It's just...I dunno, I'm just me, regardless of what you call me. My main concern is essentially intruding on LGBTQA...+ spaces being a passing cis straight white male. I can't shake the feeling that my disregard for gender is just an expression of privilege, and not of honest-to-god agenderness.

    But, at the same time, it's hard for me to disregard that what pronouns people use have no impact on my comfort level. They/them, he/him, she/her, have no effect on me. As long as I know you're referring to me, its nbd.

    Also, Dreamsexual, you might want to change your "mood" icon, because I've seen how active you are here, and you are most definitely not a lurker. :p 
     
  6. Dreamsexual
    Tolerant

    Dreamsexual Reliable Contributor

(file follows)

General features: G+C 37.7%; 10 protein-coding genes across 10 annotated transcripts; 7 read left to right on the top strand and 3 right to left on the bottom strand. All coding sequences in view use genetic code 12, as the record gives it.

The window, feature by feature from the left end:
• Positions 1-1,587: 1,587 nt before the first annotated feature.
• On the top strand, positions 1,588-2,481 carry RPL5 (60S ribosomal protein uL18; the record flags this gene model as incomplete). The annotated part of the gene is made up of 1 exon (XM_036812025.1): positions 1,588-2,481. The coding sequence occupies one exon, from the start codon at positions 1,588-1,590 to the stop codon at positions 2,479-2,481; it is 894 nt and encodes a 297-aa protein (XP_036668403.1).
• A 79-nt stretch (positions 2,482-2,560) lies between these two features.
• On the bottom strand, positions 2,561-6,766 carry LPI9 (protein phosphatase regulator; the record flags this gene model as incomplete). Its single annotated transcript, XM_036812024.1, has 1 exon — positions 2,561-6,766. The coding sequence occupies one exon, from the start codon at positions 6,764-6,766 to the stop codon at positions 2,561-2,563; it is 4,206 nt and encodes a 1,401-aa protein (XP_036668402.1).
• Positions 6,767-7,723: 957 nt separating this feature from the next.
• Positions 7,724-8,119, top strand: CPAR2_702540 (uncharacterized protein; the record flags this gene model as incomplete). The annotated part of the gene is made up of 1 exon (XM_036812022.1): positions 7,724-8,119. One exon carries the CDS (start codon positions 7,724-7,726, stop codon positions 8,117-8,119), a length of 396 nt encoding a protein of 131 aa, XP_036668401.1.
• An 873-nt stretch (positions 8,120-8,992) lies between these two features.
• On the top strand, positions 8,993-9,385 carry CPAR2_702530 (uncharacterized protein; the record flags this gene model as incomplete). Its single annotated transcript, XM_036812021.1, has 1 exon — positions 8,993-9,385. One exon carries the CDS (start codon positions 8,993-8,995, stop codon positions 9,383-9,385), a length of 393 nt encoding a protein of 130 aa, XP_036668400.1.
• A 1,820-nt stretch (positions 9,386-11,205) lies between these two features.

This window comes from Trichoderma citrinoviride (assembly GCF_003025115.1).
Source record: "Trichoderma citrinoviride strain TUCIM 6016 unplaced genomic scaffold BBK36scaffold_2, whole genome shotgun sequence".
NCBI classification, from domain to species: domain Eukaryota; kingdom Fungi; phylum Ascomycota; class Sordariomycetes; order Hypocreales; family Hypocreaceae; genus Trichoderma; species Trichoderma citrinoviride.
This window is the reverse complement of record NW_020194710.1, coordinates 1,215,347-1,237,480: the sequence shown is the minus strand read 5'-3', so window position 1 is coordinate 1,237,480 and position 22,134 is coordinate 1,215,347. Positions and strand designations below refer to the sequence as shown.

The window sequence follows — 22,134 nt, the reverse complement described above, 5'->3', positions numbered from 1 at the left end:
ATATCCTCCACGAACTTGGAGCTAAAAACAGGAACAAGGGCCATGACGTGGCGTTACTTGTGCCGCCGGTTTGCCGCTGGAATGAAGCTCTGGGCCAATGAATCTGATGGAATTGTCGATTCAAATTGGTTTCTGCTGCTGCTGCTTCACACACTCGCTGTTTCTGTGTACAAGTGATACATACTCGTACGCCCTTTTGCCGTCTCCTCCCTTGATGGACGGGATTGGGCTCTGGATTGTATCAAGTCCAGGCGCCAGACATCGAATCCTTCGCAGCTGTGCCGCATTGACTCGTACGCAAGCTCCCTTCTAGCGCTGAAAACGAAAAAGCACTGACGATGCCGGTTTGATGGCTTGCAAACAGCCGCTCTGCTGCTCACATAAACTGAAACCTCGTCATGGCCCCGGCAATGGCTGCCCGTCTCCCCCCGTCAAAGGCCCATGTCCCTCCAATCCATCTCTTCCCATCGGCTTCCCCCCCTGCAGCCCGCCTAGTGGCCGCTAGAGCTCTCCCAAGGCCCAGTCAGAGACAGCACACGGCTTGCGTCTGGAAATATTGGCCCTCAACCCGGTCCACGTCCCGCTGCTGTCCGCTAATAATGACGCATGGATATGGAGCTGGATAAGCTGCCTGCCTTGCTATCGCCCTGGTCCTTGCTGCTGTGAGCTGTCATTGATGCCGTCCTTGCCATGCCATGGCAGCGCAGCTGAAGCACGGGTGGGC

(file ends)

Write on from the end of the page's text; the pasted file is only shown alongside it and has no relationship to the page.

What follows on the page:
Beloved Member

    Joined:
    Nov 11, 2019
    Messages:
    271
    Location:
    South West UK
    Ratings:
    +282 / 0 / -0
    He, he ... didn't even know the mood icon was a thing - will do :) 

    I wouldn't worry about 'intruding' into some LGBT+ community thing. At least, I personally wouldn't pay it much heed. As far as I'm concerned pretty much all gender and sexuality identities are valid and to be celebrated as part of the rich tapestry of the human condition - and that includes whatever you are, even if you don't know yourself :) 

    Questioning and exploring are important, and if you can't do it safely amongst the 'alphabet people' (lol), then where can you do it?